Data collected in household and agricultural surveys are crucial to monitor changes in food production, livelihoods of people depending on agriculture, and environmental performance of agricultural systems.
Our research article published in Experimental Agriculture discusses common challenges in data collection and evaluates the reliability of survey data which has implications for monitoring food security status for example.
Similar topics are discussed by Andrew Dillon and colleagues and published in a guidebook on best practices in Agricultural Survey Design. The guidebook is based on lessons learned from the Living Standards Measurement Study program managed by the World Bank’s Development Data Group and other survey programs.
Some interesting challenges and lessons learned are:
- Survey data needs to be carefully evaluated for outliers, missing values, values outside plausible ranges
- It cannot be assumed that a variable reported in one survey will agree with the same variable in another survey
- Land area measurement bias: small plot areas over-estimated, large plot areas under-estimated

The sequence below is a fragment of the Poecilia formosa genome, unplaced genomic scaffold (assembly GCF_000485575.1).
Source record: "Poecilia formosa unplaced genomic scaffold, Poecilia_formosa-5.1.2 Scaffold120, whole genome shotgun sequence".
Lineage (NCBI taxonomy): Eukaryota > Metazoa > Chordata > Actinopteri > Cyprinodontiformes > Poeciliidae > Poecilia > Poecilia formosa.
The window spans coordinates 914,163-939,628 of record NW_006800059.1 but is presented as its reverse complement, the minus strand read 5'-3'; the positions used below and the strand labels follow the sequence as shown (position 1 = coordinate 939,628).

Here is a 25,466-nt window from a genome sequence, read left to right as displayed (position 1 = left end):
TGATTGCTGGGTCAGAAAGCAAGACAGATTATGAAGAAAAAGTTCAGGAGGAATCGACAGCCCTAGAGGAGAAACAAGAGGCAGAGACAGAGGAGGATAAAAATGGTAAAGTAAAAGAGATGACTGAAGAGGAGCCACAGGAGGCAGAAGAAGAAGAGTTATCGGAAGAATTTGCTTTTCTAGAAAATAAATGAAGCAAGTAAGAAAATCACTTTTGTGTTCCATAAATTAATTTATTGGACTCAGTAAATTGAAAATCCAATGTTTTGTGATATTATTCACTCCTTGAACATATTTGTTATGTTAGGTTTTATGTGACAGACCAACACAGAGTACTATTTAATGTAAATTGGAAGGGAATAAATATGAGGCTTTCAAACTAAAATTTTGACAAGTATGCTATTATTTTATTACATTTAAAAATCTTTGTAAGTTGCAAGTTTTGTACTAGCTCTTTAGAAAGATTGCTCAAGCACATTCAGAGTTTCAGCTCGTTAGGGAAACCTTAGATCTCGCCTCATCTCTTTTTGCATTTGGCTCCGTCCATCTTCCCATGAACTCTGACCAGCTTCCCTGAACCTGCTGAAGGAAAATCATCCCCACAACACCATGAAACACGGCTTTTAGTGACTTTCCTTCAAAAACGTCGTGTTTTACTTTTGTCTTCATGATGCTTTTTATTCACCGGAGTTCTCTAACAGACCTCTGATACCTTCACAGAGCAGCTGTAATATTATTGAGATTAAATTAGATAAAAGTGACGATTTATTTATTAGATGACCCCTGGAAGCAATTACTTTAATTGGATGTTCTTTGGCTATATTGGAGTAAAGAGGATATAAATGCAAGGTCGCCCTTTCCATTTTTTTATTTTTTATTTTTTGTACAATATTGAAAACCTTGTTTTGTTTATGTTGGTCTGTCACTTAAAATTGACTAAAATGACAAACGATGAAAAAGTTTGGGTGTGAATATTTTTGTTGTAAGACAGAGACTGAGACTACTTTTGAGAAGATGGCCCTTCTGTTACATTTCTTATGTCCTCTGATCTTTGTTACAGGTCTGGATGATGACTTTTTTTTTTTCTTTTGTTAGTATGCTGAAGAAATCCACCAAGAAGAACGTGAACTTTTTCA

- Challenges to livestock measurements
- Recall bias depends on frequency of visits, the type of events and the time period of the event
- Merging several surveys has a range of challenges but increases sample size and representation of different systems
- Longitudinal surveys over 10+ years very rare and actual household tracking not necessarily possible
- Survey data to be viewed as complementary to other data sources, not a substitute
Among the survey datasets available publicly, I often use national agricultural surveys, the living standards measurements study – integrated surveys on agriculture (LSMS-ISA), and the Rural Household Multi-Indicator Survey – RHoMIS.